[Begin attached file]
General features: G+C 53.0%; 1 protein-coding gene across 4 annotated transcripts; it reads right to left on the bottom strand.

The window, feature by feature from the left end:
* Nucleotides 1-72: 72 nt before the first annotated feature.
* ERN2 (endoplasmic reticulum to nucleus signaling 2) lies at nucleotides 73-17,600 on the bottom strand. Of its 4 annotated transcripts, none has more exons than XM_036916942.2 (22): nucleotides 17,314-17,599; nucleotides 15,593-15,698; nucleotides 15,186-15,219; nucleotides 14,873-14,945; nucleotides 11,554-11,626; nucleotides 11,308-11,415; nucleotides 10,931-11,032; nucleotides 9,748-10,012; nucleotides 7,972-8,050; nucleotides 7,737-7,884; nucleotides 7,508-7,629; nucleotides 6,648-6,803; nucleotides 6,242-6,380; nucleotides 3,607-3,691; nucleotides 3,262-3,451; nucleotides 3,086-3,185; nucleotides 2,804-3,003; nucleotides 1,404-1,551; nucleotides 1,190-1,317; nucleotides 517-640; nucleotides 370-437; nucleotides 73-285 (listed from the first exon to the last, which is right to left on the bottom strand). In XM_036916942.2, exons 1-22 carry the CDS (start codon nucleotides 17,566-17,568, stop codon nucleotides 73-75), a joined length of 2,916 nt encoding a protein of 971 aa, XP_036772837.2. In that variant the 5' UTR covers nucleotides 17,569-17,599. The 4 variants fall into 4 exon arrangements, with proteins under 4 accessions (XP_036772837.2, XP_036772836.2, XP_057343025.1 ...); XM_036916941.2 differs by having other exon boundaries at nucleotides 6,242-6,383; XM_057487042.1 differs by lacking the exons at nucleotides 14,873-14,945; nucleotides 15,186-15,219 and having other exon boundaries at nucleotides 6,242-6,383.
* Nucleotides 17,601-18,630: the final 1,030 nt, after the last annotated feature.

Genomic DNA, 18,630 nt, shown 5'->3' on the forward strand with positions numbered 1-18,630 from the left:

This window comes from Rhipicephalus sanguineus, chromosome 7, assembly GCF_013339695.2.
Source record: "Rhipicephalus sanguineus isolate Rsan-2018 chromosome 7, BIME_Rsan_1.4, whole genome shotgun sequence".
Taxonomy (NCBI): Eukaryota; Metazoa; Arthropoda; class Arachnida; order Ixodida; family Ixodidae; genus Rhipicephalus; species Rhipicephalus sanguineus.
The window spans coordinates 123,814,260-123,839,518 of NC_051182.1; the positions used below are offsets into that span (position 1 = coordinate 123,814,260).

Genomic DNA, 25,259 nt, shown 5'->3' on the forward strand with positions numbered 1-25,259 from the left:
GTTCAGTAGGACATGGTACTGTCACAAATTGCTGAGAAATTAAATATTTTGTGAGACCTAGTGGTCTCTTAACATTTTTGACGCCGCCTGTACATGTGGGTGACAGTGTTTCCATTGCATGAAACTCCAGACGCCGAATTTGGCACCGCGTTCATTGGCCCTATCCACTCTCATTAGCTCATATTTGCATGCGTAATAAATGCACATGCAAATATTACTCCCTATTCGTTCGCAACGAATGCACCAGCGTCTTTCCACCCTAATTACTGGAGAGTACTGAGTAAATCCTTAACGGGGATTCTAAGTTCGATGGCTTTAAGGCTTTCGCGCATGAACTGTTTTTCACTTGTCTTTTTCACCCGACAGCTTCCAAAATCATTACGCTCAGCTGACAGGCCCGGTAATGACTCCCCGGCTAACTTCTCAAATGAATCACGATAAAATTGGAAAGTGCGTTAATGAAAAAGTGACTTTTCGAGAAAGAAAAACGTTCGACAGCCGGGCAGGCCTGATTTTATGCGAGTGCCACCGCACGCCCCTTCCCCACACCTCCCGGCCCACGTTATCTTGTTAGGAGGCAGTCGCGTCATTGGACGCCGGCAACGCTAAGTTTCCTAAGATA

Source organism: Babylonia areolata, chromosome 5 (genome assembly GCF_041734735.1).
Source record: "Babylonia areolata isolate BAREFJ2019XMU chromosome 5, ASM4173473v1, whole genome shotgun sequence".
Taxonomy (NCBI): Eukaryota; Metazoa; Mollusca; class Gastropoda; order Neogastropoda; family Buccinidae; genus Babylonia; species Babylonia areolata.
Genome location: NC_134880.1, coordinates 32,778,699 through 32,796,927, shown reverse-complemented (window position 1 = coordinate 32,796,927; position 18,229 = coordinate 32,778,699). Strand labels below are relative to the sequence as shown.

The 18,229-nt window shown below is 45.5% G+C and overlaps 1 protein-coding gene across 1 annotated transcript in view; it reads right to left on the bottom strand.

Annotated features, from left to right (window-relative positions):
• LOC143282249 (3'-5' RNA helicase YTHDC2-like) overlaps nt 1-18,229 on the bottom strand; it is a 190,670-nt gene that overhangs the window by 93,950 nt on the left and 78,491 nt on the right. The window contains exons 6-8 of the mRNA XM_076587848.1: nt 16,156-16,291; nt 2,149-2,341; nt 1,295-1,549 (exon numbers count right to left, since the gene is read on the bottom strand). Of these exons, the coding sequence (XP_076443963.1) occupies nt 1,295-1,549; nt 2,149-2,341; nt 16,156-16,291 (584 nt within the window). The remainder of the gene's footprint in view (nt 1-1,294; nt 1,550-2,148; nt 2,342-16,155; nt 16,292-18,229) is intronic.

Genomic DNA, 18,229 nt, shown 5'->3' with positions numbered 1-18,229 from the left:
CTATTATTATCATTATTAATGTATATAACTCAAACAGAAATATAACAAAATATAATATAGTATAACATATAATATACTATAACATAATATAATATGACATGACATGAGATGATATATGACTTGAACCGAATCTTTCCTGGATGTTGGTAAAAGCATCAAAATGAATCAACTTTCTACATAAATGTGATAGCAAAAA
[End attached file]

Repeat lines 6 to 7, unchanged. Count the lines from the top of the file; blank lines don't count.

Genomic DNA, 18,630 nt, shown 5'->3' on the forward strand with positions numbered 1-18,630 from the left:

This window comes from Rhipicephalus sanguineus, chromosome 7, assembly GCF_013339695.2.